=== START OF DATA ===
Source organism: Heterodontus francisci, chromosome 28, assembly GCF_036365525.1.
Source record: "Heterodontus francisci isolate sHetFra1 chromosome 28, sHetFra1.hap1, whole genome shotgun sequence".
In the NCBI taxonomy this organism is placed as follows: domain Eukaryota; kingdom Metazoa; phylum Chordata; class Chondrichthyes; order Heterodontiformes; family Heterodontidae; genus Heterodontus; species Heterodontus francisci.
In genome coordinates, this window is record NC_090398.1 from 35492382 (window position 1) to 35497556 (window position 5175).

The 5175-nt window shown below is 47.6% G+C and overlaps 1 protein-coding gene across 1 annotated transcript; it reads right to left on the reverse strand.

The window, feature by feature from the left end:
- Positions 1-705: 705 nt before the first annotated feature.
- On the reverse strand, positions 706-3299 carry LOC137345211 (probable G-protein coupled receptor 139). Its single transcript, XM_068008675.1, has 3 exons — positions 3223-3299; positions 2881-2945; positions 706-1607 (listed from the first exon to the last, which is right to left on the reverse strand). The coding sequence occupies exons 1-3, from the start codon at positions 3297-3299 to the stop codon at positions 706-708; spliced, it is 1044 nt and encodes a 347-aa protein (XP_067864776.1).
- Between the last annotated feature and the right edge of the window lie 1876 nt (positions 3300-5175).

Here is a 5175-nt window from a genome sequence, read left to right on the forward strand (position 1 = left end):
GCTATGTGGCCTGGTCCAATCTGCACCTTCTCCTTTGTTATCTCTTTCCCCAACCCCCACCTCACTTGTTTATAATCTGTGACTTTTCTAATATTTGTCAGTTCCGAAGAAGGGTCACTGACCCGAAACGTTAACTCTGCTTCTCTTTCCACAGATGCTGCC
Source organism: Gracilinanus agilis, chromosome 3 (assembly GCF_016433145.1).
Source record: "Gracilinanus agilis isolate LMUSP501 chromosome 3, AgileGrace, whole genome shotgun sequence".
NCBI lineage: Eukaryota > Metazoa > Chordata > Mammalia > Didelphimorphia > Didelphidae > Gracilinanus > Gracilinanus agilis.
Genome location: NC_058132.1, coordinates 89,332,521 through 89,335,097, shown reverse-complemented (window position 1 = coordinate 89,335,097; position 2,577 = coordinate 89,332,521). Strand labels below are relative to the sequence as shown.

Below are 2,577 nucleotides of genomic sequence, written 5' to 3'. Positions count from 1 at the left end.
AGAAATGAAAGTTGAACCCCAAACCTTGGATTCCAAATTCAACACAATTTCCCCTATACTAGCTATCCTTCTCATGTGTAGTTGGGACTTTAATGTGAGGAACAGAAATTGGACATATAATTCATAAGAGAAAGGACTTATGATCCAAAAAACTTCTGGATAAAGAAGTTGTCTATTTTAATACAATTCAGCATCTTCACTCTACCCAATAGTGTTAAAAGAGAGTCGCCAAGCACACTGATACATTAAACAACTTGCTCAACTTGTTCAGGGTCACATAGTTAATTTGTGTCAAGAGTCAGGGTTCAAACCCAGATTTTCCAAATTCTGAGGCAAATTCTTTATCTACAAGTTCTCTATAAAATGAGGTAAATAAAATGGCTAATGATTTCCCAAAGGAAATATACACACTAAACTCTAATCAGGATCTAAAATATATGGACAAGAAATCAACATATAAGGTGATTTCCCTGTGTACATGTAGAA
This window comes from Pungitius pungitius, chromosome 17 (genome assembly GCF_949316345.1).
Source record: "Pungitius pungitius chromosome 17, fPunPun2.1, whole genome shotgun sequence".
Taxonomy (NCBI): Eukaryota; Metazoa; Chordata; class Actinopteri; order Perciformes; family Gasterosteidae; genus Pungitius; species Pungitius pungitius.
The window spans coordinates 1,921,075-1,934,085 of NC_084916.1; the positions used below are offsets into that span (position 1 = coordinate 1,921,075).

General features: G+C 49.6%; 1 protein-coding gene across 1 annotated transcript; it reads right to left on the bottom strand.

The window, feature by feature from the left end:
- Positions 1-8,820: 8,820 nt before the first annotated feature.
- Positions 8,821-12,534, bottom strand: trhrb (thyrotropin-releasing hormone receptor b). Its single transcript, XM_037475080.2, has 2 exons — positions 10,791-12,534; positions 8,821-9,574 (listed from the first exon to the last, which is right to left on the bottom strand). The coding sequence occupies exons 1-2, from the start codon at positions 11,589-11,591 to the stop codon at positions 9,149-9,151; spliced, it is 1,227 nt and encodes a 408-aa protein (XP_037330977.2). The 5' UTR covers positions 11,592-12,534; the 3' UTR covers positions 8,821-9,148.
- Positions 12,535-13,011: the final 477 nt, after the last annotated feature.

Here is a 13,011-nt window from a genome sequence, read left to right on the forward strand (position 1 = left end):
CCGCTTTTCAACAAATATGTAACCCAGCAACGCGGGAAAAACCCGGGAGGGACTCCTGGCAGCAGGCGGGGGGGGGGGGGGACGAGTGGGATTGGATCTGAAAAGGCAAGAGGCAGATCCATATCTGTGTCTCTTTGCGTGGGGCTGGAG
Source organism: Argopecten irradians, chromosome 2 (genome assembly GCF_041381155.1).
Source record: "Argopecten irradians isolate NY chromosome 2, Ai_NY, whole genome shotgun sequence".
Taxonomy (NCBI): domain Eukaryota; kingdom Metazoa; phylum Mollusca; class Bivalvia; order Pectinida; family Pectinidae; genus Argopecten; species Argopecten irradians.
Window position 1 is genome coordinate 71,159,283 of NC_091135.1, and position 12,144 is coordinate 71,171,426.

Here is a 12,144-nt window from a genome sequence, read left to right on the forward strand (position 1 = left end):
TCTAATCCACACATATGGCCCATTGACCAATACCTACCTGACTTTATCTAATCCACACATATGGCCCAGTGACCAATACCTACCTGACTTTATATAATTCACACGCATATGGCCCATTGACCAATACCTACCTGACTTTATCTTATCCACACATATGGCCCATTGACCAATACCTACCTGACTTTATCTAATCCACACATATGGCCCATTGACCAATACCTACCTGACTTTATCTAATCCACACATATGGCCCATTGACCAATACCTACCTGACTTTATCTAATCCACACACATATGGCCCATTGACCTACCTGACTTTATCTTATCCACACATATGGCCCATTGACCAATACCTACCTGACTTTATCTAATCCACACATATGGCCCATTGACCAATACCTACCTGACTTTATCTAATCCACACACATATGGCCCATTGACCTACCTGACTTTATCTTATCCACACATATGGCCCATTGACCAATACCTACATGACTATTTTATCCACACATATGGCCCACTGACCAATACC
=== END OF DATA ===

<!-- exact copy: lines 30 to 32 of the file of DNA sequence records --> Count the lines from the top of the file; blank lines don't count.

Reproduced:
Source record: "Argopecten irradians isolate NY chromosome 2, Ai_NY, whole genome shotgun sequence".
Taxonomy (NCBI): domain Eukaryota; kingdom Metazoa; phylum Mollusca; class Bivalvia; order Pectinida; family Pectinidae; genus Argopecten; species Argopecten irradians.
Window position 1 is genome coordinate 71,159,283 of NC_091135.1, and position 12,144 is coordinate 71,171,426.